Wykamol Group | Damp Proofing Fluid
'DPC No.1' Damp Proofing Injection Fluid is an Organic Solvent-Based Stearate Resin (POAS) solution designed for the creation of chemical damp proof courses in walls above ground level.
Supplied in 25 Litre Containers, Ready-to-use Product.
Read our Guide on 'How To Identify & Treat Rising Dampness On Walls'
All treatments should be in accordance with BS 6576:1985 (Code of Practice for the installation of chemical damp proof courses). In particular, the inserted DPC should be below the level of a timber floor unless prevented by structural considerations. Such floors should be inspected due to the risk of fungal decay.
Amorphous substrates such as solid chalk, (unfired) clay tec. may not be suitable for chemical damp proofing treatments. Stone walls filled with earth are similarly unsuitable.
Note: DPC No.1 is designed to control capillary moisture movement only. Walls heavily impregnated with microscopic salts or suffering from the effects of penetrating or condensation dampness may require further measures to create a dry internal environment.
Take the usual labour hygiene into account.
PPE should be worn during application. See our Safety & PPE Products.
Consult label and material safety data sheet for more information.
Check and overhaul rainwater goods and soakaways to ensure that they are in good order and clean, repair or install drains to carry away surface water.
If the internal floor level is at or below external ground level, form trenches along the external face of the walls to at least 150 mm (6”) below the proposed DPC level. Do not excavate below footing level or affect the structural stability of the wall.
If this approach is not feasible the DPC must be placed at 150 mm above external ground level and the internal walls tanked below the DPC to prevent lateral migration of moisture/ salts.
Carry our any repairs or re-pointing and leave to cure (a minimum of 4 - 6 weeks) before installing the DPC.
Remove skirting’s, fixings and plaster to expose the line of the proposed DPC.
Plaster which may be affected by hygroscopic salts should be removed to not less than 300mm (12”) above the last visible signs of dampness or 1 metre above the proposed line of the DPC, whichever is the higher.
Check the removed skirting’s and, if required, put sound items to one side for reinstatement. Inspect other associated joinery and flooring timbers and if fungal decay is located take the appropriate remedial measures.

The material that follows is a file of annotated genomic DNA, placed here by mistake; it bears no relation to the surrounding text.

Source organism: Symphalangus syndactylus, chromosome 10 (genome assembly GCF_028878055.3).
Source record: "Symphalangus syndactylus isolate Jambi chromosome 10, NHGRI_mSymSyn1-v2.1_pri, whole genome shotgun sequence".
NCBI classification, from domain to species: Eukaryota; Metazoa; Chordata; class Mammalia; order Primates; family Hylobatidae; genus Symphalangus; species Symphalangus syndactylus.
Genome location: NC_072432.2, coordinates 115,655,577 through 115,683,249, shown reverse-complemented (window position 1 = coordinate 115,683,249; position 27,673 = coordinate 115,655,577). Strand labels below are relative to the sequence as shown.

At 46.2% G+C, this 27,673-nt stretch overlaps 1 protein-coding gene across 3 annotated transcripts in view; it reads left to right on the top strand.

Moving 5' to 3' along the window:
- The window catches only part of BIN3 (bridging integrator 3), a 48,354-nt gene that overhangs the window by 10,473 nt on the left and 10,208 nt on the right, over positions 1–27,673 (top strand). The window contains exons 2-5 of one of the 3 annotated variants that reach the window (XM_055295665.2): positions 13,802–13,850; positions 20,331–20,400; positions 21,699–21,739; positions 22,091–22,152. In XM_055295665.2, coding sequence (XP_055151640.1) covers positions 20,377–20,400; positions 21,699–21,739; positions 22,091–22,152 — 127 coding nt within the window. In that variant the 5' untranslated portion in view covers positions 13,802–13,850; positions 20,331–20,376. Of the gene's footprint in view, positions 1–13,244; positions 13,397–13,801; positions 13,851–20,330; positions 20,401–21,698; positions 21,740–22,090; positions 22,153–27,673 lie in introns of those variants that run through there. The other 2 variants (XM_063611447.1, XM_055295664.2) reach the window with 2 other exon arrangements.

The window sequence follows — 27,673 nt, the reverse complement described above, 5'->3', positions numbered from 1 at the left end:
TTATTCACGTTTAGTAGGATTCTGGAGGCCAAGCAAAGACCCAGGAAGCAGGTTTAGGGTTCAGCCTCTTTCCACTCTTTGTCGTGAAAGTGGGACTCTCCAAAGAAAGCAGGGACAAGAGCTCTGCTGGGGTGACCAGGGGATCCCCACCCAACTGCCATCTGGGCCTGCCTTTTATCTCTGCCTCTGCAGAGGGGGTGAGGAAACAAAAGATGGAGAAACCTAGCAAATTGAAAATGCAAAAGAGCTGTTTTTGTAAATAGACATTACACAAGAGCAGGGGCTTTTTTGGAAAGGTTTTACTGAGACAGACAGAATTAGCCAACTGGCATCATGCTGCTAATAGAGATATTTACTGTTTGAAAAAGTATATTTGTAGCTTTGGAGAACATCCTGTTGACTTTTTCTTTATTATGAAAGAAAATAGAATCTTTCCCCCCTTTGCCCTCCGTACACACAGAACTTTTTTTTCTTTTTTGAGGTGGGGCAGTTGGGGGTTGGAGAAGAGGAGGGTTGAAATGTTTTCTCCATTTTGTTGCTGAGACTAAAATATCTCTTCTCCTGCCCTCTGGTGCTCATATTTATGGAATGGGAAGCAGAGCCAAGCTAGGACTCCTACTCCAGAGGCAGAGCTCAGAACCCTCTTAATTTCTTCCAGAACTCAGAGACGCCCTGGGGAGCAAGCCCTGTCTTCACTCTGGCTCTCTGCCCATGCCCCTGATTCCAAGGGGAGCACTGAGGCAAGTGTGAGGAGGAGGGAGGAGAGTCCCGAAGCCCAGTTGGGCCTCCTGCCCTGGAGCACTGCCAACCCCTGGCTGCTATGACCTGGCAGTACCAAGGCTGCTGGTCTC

Ensure wall cavities are clear of debris. Remove all external render to expose the line of the proposed DPC. If it is suspected that the render is contaminated by hygroscopic salts and / or is physically unsound, it should be removed to an appropriate height.
In the case of semi-detached / terraced houses etc. Inform occupants of adjoining properties before treatments commence. The drilling of party walls in particular may cause disturbance to decorations and or ornaments.
Also, DPC No.1 may give off volatile vapours and it is essential that no fires or any other naked flames are present during and for up to two days after injection. Full ventilation must be provided during this time to both the treated and adjoining areas.
Cavity fill materials such as urea formaldehyde and mineral wool are not normally affected by DPC No.1 but may retain the solvent odour. Cavity walls filled with polystyrene must not be treated with DPC No.1. It may also damage existing bitumen DPCs and certain types of floor tiles, adhesives and polystyrene laid as floor insulant.
Select the course to be treated. This should be at least 150 mm (6”) above external ground level.
Where suspended timbers are present, the DPC should be formed below joist / wall plate level wherever possible.
In the case of solid floors, the DPC should be inserted as close to the floor as possible and, where necessary, linked to the floor damp proof membrane by the application of a suitable water-proof compound.
Vertical DPCs should be installed to connect staggered DPC levels and to isolate untreated wall areas, e.g. adjoining properties, fireplace and not treated due to lack of access and abutting garden walls. The vertical DPC should extend to at least 1 metre above the DPC level.
If very high levels of hygroscopic ground salts (chlorides, nitrates) are present in the property, our Technical Department should be consulted regarding suitable methods of treatment and reinstatement.
The spillage of DPC No.1 may present a contact hazard to unprotected persons. Soak up immediately or rinse away with strong detergent (as appropriate). Do not allow DPC No1 to come into contact with glass.